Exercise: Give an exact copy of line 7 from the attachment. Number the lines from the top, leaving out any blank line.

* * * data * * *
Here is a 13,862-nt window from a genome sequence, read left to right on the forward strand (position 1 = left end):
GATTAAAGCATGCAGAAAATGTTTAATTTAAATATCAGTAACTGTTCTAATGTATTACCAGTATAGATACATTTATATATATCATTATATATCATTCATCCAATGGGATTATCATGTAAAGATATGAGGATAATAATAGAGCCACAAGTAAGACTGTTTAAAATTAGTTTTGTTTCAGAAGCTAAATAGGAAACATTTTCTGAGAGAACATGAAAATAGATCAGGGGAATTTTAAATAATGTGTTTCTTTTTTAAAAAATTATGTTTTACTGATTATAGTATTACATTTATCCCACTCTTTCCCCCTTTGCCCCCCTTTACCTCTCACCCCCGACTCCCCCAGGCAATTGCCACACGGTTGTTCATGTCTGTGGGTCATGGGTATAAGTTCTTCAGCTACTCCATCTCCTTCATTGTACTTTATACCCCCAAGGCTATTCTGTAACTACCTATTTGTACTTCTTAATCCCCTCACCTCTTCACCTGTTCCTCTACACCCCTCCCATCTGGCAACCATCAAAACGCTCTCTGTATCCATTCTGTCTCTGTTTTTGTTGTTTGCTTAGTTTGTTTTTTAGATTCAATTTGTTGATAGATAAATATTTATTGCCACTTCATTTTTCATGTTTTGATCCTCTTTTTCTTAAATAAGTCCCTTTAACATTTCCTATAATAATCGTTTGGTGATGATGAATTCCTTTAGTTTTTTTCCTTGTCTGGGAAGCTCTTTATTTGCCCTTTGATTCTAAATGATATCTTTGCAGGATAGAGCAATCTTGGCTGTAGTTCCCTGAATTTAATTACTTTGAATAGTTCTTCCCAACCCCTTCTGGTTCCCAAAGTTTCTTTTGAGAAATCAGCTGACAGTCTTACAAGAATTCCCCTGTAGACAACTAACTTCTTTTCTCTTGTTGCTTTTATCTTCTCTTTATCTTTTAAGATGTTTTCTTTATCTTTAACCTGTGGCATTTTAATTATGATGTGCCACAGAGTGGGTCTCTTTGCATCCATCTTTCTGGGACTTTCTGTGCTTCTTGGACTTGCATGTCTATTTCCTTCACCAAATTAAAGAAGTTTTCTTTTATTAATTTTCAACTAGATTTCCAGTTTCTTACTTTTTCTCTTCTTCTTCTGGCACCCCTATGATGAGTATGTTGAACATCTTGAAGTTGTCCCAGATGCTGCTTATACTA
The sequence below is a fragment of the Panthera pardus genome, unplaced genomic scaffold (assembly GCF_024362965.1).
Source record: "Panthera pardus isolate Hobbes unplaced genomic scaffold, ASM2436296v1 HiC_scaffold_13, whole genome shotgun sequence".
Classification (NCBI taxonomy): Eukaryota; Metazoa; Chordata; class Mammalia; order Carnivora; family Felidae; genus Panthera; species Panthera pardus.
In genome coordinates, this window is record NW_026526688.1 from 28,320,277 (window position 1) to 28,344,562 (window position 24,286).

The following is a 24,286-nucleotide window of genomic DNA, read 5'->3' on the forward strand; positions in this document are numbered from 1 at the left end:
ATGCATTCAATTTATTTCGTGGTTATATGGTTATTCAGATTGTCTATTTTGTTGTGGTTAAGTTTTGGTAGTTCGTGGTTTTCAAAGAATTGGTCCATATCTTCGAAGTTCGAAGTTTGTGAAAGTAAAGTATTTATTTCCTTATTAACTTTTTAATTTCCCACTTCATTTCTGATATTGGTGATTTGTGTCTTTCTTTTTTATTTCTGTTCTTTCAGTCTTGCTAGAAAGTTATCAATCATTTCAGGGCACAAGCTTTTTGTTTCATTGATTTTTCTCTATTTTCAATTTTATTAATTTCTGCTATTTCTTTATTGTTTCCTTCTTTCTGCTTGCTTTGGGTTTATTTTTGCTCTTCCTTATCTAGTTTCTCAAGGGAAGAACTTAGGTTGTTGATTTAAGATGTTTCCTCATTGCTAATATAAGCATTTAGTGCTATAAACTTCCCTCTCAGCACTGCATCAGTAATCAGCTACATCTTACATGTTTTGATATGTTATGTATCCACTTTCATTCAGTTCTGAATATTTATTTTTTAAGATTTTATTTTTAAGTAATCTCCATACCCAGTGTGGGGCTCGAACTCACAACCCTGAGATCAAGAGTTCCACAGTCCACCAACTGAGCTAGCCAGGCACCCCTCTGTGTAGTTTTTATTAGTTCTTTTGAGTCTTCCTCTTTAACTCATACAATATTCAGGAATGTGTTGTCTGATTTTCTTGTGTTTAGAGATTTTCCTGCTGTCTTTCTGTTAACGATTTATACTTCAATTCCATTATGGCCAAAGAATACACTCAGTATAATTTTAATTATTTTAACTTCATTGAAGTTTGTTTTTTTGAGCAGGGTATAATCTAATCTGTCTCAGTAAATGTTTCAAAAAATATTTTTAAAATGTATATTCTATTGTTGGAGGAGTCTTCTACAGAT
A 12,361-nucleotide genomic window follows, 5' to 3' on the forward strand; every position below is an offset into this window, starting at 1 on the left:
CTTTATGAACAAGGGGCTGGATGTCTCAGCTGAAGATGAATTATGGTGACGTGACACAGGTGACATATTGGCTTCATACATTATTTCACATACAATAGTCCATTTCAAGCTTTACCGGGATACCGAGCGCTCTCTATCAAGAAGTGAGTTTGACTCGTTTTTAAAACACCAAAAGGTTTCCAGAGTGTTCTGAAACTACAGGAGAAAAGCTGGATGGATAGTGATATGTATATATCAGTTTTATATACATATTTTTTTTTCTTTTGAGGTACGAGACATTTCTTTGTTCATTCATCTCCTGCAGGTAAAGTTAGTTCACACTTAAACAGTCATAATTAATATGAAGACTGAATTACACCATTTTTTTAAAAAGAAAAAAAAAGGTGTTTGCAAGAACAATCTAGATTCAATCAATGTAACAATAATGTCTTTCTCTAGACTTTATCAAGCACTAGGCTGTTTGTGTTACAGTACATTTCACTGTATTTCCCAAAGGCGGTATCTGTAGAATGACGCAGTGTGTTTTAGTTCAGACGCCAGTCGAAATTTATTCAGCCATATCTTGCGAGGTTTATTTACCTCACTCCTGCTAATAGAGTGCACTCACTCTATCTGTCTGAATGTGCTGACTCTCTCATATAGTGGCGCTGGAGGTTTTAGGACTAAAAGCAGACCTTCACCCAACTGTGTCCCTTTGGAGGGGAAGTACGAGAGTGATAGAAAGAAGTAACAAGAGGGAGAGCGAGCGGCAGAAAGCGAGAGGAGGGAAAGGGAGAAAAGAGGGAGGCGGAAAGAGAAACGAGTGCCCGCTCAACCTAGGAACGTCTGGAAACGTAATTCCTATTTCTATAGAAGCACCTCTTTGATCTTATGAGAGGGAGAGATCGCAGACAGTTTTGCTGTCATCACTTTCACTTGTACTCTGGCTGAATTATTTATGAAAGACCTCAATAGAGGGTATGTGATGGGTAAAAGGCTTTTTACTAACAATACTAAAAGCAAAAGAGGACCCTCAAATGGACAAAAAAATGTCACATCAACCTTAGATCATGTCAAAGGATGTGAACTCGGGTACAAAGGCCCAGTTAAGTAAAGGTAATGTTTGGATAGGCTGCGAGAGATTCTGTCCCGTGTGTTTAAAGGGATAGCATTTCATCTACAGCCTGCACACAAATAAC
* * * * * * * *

The following is a 24,286-nucleotide window of genomic DNA, read 5'->3' on the forward strand; positions in this document are numbered from 1 at the left end: